Interested in learning about the different types of camera mounts available from Edmund Optics? Katie Schwertz, Design Engineer, discusses the definitions and uses of CS-mount, C-mount, S-mount, T-mount, and F-mount imaging lens and camera interfaces.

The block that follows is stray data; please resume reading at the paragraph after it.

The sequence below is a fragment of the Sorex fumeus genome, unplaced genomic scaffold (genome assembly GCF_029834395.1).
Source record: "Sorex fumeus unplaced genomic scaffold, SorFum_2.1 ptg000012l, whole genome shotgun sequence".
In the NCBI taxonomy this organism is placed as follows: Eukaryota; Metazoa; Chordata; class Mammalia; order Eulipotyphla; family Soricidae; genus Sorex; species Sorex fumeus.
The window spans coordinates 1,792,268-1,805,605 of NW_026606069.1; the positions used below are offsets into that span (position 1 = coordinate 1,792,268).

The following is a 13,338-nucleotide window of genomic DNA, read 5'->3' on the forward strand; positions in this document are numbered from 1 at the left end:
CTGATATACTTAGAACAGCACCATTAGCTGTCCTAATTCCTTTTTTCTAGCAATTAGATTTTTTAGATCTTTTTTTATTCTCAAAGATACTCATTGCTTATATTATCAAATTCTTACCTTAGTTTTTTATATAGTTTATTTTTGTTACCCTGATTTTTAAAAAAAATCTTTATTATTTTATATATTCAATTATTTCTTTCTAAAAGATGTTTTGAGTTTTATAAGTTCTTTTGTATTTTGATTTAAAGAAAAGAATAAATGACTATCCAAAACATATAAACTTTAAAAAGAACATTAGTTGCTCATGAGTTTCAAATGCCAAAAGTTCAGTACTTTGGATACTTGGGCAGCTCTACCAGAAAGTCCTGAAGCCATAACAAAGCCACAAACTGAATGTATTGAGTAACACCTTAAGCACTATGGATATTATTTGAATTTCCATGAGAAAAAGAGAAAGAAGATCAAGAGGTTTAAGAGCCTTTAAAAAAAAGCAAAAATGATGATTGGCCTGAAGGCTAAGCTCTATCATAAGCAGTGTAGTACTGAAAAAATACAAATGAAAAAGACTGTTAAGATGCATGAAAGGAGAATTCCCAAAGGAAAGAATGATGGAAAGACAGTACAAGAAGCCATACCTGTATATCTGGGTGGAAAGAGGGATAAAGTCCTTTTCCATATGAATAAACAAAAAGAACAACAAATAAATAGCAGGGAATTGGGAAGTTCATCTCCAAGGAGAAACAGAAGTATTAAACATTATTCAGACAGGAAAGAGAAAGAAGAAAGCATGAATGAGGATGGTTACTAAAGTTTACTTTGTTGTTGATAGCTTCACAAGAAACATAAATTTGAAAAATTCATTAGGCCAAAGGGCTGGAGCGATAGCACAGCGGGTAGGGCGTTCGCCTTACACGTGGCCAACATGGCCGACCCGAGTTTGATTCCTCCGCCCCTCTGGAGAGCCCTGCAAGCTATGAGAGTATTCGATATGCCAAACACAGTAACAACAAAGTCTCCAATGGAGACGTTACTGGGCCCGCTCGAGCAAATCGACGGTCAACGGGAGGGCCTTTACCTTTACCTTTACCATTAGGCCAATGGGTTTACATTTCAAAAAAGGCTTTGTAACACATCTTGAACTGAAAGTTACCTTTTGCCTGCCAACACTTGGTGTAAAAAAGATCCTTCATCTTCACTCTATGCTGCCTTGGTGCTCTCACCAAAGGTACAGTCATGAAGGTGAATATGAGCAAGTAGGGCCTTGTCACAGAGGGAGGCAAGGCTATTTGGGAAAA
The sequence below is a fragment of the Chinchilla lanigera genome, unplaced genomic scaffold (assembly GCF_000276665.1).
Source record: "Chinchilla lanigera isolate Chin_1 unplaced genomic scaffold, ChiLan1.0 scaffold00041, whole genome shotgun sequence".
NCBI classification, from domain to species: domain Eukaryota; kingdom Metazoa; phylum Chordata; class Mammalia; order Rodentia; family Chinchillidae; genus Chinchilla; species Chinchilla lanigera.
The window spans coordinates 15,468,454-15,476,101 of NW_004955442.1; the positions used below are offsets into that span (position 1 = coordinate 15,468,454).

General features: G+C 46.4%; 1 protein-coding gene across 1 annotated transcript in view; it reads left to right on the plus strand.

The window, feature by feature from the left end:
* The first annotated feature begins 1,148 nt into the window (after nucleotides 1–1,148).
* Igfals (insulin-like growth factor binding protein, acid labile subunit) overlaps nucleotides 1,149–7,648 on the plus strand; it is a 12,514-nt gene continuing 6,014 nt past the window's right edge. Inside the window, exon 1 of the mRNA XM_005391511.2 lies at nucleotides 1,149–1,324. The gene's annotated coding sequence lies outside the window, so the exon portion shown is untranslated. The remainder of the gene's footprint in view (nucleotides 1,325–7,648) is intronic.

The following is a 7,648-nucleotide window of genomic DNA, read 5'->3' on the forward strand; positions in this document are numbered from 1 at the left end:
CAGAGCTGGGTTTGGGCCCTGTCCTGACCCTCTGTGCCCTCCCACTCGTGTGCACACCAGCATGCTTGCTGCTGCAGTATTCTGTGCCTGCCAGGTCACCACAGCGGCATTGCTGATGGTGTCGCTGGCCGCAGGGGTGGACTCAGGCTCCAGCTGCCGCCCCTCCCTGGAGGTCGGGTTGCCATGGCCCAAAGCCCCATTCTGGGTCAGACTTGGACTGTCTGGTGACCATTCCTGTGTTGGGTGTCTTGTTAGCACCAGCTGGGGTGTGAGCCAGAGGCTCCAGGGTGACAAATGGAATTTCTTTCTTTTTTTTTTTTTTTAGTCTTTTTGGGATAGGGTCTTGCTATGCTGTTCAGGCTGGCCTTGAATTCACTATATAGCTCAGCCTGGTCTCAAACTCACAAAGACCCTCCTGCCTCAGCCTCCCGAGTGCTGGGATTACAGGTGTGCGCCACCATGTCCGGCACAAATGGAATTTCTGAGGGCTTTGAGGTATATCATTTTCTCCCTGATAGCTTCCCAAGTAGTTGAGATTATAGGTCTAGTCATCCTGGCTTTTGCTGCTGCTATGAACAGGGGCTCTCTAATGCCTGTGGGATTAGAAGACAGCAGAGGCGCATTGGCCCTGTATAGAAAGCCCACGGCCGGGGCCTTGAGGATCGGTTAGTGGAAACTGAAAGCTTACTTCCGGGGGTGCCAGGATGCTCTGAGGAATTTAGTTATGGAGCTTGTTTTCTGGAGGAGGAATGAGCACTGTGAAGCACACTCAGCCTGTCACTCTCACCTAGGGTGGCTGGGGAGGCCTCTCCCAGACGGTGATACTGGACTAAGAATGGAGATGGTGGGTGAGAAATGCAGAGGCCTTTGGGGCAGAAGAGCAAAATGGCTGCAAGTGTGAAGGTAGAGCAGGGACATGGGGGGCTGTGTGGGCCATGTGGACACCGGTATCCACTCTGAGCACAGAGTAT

Hi, I am Katie, one of the Opto-Mechanical Engineers here at Edmund Optics. Today, I want to talk about the types of standard camera mounts in our catalog and what the differences are. Some of the common industrial camera mounts you will see in our imaging section are C-mount, S-mount, T-mount and F-mounts. Each of these mount types originated from the standardization of connecting imaging lenses to cameras. They are generally defined by their thread specifications, but some also have a standard flange focal distance, which is the effective distance from the mounting flange on the camera to the plane of the sensor. The flange distance is important because it defines the proper distance for the image to be focused on the sensor. The most common way to mount imaging lenses to industrial cameras is using a C-mount. C-mounts have 1-inch diameter threading with 32 threads per inch and a flange focus distance of 17.526mm. The less common but similar CS-mount has the same threading but a flange distance that is 5mm shorter. An easy way to remember this difference is by thinking of the CS-mount as the C short mount. This leads to the compatibility of C and CS-mount components. The ideal situation is to match a C-mount lens with a C-mount camera or a CS-mount lens with a CS camera. Furthermore, it is straight forward to combine a CS camera with a C lens if a 5mm adaptor is used. In fact, most CS cameras include this spacer for the use of standard C lenses. However, it is not possible to combine a C camera with a CS lens as the focus would never be close enough to the sensor plane to get a sharp image. In addition to C and CS mounts, we also carry products with S-mounts, T-mounts and F-mounts. S-mounts are commonly used for board level cameras and micro video lenses, such as those used in surveillance or webcams. They have an m12 by .5 threading which means a 12mm diameter and .5mm between threads. Our line of high-resolution micro video lenses will carry a standard S-mount. T-mount refers to an m42 by .75mm thread. Although the original T-mount standard refers to a 55mm flange focal distance, the T thread is used with a number of different flange distances, most commonly, the 6.56mm and 19.53mm, which are somewhat popular with the large sensor formats. This is not to be confused with the less common M42 by 1mm thread, which does not have a standard flange distance. F-mounts are unique in that they are not threaded. They are bayonet style where there is a turn and lock type mechanism to hold them in place as you see in this product. Developed originally for Nikon SLR, single lens reflex cameras, F-mounts have a flange distance of 46.5mm, and are common among large area scan sensors, line scan cameras and large format lenses. They are also commonly used in professional photography cameras. In general, adaptors can be used to connect lenses of a given thread to any camera with a flange to sensor distance shorter than the back focal length of the lens. Here is an example of a C-mount to a F-mount adaptor. Care must be taken to ensure that such an arrangement still allows full coverage of the sensor without vignetting, which is the mechanical clipping of the outer light brace. If you are unsure about the needs of your application, please contact our technical support. I hope this answers your questions about different types of mounts we offer, and which suit your needs. You can browse more of our technical application notes and videos to learn more key concepts and find answers to common questions on our website.
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